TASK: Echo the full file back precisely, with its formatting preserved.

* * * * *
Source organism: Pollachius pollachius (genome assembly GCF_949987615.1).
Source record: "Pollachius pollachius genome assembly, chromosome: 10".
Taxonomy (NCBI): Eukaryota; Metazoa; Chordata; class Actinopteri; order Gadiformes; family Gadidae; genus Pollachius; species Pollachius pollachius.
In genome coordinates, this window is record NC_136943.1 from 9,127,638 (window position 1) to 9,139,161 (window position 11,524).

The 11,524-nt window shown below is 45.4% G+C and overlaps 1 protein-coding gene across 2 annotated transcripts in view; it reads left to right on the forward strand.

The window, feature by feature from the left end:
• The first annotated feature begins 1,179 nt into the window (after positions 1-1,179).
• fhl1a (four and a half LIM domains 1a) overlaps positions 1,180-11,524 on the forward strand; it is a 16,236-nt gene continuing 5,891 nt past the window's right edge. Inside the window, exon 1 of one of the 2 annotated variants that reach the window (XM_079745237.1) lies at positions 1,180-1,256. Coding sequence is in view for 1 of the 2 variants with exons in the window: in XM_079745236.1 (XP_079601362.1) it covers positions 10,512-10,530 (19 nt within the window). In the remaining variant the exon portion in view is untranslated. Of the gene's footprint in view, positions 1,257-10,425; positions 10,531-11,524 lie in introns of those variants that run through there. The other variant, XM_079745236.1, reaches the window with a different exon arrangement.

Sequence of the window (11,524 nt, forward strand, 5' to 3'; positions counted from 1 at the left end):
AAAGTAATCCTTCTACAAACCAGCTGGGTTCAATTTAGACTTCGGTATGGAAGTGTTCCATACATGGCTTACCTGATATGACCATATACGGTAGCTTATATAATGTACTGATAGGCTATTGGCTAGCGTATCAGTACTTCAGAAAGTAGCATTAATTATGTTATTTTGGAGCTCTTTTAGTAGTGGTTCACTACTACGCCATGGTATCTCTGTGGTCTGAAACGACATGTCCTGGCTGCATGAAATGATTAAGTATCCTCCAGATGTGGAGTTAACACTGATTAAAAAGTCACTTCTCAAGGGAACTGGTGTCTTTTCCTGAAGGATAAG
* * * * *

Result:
Source organism: Pollachius pollachius (genome assembly GCF_949987615.1).
Source record: "Pollachius pollachius genome assembly, chromosome: 10".
Taxonomy (NCBI): Eukaryota; Metazoa; Chordata; class Actinopteri; order Gadiformes; family Gadidae; genus Pollachius; species Pollachius pollachius.
In genome coordinates, this window is record NC_136943.1 from 9,127,638 (window position 1) to 9,139,161 (window position 11,524).

The 11,524-nt window shown below is 45.4% G+C and overlaps 1 protein-coding gene across 2 annotated transcripts in view; it reads left to right on the forward strand.

The window, feature by feature from the left end:
• The first annotated feature begins 1,179 nt into the window (after positions 1-1,179).
• fhl1a (four and a half LIM domains 1a) overlaps positions 1,180-11,524 on the forward strand; it is a 16,236-nt gene continuing 5,891 nt past the window's right edge. Inside the window, exon 1 of one of the 2 annotated variants that reach the window (XM_079745237.1) lies at positions 1,180-1,256. Coding sequence is in view for 1 of the 2 variants with exons in the window: in XM_079745236.1 (XP_079601362.1) it covers positions 10,512-10,530 (19 nt within the window). In the remaining variant the exon portion in view is untranslated. Of the gene's footprint in view, positions 1,257-10,425; positions 10,531-11,524 lie in introns of those variants that run through there. The other variant, XM_079745236.1, reaches the window with a different exon arrangement.

Sequence of the window (11,524 nt, forward strand, 5' to 3'; positions counted from 1 at the left end):
AAAGTAATCCTTCTACAAACCAGCTGGGTTCAATTTAGACTTCGGTATGGAAGTGTTCCATACATGGCTTACCTGATATGACCATATACGGTAGCTTATATAATGTACTGATAGGCTATTGGCTAGCGTATCAGTACTTCAGAAAGTAGCATTAATTATGTTATTTTGGAGCTCTTTTAGTAGTGGTTCACTACTACGCCATGGTATCTCTGTGGTCTGAAACGACATGTCCTGGCTGCATGAAATGATTAAGTATCCTCCAGATGTGGAGTTAACACTGATTAAAAAGTCACTTCTCAAGGGAACTGGTGTCTTTTCCTGAAGGATAAG